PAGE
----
Hello, friends! I get one question in a lot of lunch hops that we do - "Where is the best laksa in Penang?" My answer to this question sometimes takes people by suprise. But they've all found it to be extremely helpful advice, so I've decided to put it into a blog post for you. And I thought it would make a great Part 2 for our Laksa Shootout series!
Wisdom of the Crowd
You've googled it. You've checked all the different travel blogs and booking sites. You've pinned locations on Google Maps. Most likely, you've heard about the famous Air Itam laksa out by Kek Lok Si that managed to melt even Anthony Bourdain's cold, cold heart. It's good laksa. Very good laksa.
Maybe even... too good. And that can be a bit of a problem if you aren't ready for the encounter.
Locals love our laksa intense. We love that bubbling aroma of mackerel broth, chili paste and tamarind to lovingly buffet us in the face like a boxer's glove as we approach the stall from miles away. We want to be able to smell it from the bus, if you know what I mean. That means if you're new to the dish or the ingredients, it can all be a little bit too much.
Laksa is a gorgeous dish that has a lot to offer, but you have to take some time to get to know it first. So, if you're looking to try laksa for the first time here's my advice:
Be Patient. Start Easy.
One of the best places to start your introduction to Laksa is in George Town. Because the city has been a hotbed of migration and trade for so long, vendors have developed different recipes for different palates. That means you're going to get a delicious laksa, but with a more subtle touch.
The Nyonya-style laksa in George Town uses garnish like mint and pineapples to sweeten the aroma and the taste of the broth. What you get is a complex interplay of sour, spicy, umami, sweet and even fruity flavours. More importantly, it's a gentle introduction if you're from a part of the world that doesn't do a lot of fish broths or pungent shrimp pastes. It's a great way to expand your palate and try something new without being overwhelmed.
In general, the kind of laksa you'll find in the suburbs or areas of the island like Balik Pulau tend to be more pungent and intense. It makes sense, considering the history of the dish. Laksa started out as a way for fisherman around South East Asia to make the most of their catch. In urban centres like George Town, the dish was adapted for city folk. It's a bit more mellow and nuanced.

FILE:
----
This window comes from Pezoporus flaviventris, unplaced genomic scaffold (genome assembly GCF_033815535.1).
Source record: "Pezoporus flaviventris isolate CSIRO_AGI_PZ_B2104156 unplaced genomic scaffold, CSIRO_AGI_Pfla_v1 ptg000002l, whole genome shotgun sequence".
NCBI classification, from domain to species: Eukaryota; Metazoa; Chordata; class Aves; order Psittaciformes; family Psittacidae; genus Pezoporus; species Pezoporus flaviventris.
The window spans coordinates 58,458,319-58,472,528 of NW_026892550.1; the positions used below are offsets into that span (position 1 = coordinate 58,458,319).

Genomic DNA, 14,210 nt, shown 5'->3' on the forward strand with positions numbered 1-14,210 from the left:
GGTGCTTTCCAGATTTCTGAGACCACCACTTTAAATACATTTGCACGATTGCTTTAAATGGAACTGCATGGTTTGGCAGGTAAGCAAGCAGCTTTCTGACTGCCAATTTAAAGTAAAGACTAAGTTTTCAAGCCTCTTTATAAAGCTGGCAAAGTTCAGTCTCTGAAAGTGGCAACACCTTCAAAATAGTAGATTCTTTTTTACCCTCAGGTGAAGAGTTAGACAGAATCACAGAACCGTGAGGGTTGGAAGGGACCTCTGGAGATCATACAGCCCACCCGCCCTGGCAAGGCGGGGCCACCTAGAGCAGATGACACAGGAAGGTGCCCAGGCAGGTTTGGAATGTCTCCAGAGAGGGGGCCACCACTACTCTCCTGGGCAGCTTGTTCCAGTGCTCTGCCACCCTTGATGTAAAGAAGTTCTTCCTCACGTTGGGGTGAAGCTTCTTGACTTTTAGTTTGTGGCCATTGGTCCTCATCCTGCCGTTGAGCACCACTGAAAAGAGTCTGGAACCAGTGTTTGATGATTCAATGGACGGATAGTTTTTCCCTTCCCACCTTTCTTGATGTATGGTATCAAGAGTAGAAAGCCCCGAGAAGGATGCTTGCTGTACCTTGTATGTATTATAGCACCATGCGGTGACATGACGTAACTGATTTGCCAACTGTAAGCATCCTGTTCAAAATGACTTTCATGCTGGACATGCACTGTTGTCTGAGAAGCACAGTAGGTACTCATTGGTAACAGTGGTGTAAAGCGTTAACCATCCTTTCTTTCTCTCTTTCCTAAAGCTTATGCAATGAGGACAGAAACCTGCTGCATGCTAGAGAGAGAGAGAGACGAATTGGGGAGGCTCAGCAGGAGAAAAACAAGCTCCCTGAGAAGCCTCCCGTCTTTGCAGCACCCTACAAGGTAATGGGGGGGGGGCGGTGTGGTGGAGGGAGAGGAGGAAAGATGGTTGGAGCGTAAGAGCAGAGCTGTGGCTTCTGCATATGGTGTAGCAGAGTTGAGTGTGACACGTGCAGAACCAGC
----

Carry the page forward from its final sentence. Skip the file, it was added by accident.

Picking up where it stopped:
Some would call this a more sophisticated laksa, but I try to avoid distinctions like that as they aren't very accurate. Food is a reflection of the place, people and history and it's simply that different times and economic realities call for a different kind of laksa.
Be Curious. Try a Few.
If you'd asked me just a year ago where the best laksa in Penang is, I'd have given you a very different answer. Back then, the inclusion of torch ginger flower (bunga kantan) in the laksa was one of my top criteria. But my point of view has changed. My co-founder and I still have long debates about this. The torch ginger flower gives the broth a spiciness and a nice kick to every spoonful. But not everyone likes that hint of spiciness. Others think it adds a nice note but isn't the make or break for the dish. Some still insist that it is the only way laksa can and should be made.
My point of view now is that everyone is slightly different, and why shouldn't we celebrate the diversity of laksa flavours we are blessed with? After all, diversity is one of the things that makes Penang so beautiful and so special.
I'll be back with more laksa dishes for you to try in our Laksa Shootout Part 3. In the meantime, try the laksa at Joo Hooi and let us know what you think. We'll be hard at work eating all the best food in Penang, for research!
Read Part 1 of our Laksa Shootout Series here!